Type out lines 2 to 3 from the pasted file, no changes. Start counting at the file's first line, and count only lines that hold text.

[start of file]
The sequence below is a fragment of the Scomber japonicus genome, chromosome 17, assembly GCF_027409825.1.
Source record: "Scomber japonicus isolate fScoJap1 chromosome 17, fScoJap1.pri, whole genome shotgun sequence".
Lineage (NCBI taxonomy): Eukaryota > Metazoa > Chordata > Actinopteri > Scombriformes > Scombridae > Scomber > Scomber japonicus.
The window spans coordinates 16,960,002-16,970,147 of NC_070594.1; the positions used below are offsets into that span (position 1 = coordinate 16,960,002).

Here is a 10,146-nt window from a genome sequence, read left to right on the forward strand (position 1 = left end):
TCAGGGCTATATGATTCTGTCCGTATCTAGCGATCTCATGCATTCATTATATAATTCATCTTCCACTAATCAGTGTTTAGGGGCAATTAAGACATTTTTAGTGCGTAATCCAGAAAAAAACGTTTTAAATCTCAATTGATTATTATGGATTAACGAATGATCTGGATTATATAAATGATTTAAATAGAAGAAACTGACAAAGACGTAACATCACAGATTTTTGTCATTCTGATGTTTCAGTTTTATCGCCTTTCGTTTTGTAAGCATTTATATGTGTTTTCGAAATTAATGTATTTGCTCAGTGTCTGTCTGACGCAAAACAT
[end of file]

Source record: "Scomber japonicus isolate fScoJap1 chromosome 17, fScoJap1.pri, whole genome shotgun sequence".
Lineage (NCBI taxonomy): Eukaryota > Metazoa > Chordata > Actinopteri > Scombriformes > Scombridae > Scomber > Scomber japonicus.